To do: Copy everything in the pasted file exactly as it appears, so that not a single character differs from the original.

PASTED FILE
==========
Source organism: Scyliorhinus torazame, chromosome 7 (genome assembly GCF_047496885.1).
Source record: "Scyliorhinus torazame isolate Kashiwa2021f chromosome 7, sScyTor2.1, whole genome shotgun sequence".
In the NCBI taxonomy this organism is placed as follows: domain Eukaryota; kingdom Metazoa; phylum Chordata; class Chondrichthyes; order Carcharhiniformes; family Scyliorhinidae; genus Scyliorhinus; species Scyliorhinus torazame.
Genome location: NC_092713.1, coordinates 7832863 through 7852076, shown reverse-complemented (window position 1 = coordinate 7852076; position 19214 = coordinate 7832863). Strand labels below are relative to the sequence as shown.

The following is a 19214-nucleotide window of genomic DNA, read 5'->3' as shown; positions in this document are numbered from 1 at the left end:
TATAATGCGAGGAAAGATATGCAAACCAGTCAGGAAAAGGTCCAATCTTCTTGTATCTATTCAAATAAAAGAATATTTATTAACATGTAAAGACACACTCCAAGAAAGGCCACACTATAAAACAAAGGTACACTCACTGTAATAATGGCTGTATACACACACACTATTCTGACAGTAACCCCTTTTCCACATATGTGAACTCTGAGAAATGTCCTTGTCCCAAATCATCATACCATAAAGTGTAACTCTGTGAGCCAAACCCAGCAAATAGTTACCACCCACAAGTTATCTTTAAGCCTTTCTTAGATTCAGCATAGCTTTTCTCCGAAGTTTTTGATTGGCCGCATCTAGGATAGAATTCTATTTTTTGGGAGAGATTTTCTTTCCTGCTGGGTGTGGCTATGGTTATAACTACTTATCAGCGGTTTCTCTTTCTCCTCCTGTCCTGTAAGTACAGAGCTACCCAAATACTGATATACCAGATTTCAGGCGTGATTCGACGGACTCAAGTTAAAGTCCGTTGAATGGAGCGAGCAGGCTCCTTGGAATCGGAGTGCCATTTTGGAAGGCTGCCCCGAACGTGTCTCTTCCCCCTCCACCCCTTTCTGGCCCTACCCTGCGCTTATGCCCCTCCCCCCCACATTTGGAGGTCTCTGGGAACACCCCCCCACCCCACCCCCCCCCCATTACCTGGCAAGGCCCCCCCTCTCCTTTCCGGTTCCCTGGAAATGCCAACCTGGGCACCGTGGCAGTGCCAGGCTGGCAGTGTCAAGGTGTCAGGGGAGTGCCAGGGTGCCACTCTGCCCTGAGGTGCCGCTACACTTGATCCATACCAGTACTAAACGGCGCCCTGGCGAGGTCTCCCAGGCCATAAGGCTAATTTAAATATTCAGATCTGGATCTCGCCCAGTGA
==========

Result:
Source organism: Scyliorhinus torazame, chromosome 7 (genome assembly GCF_047496885.1).
Source record: "Scyliorhinus torazame isolate Kashiwa2021f chromosome 7, sScyTor2.1, whole genome shotgun sequence".
In the NCBI taxonomy this organism is placed as follows: domain Eukaryota; kingdom Metazoa; phylum Chordata; class Chondrichthyes; order Carcharhiniformes; family Scyliorhinidae; genus Scyliorhinus; species Scyliorhinus torazame.
Genome location: NC_092713.1, coordinates 7832863 through 7852076, shown reverse-complemented (window position 1 = coordinate 7852076; position 19214 = coordinate 7832863). Strand labels below are relative to the sequence as shown.

The following is a 19214-nucleotide window of genomic DNA, read 5'->3' as shown; positions in this document are numbered from 1 at the left end:
TATAATGCGAGGAAAGATATGCAAACCAGTCAGGAAAAGGTCCAATCTTCTTGTATCTATTCAAATAAAAGAATATTTATTAACATGTAAAGACACACTCCAAGAAAGGCCACACTATAAAACAAAGGTACACTCACTGTAATAATGGCTGTATACACACACACTATTCTGACAGTAACCCCTTTTCCACATATGTGAACTCTGAGAAATGTCCTTGTCCCAAATCATCATACCATAAAGTGTAACTCTGTGAGCCAAACCCAGCAAATAGTTACCACCCACAAGTTATCTTTAAGCCTTTCTTAGATTCAGCATAGCTTTTCTCCGAAGTTTTTGATTGGCCGCATCTAGGATAGAATTCTATTTTTTGGGAGAGATTTTCTTTCCTGCTGGGTGTGGCTATGGTTATAACTACTTATCAGCGGTTTCTCTTTCTCCTCCTGTCCTGTAAGTACAGAGCTACCCAAATACTGATATACCAGATTTCAGGCGTGATTCGACGGACTCAAGTTAAAGTCCGTTGAATGGAGCGAGCAGGCTCCTTGGAATCGGAGTGCCATTTTGGAAGGCTGCCCCGAACGTGTCTCTTCCCCCTCCACCCCTTTCTGGCCCTACCCTGCGCTTATGCCCCTCCCCCCCACATTTGGAGGTCTCTGGGAACACCCCCCCACCCCACCCCCCCCCCATTACCTGGCAAGGCCCCCCCTCTCCTTTCCGGTTCCCTGGAAATGCCAACCTGGGCACCGTGGCAGTGCCAGGCTGGCAGTGTCAAGGTGTCAGGGGAGTGCCAGGGTGCCACTCTGCCCTGAGGTGCCGCTACACTTGATCCATACCAGTACTAAACGGCGCCCTGGCGAGGTCTCCCAGGCCATAAGGCTAATTTAAATATTCAGATCTGGATCTCGCCCAGTGA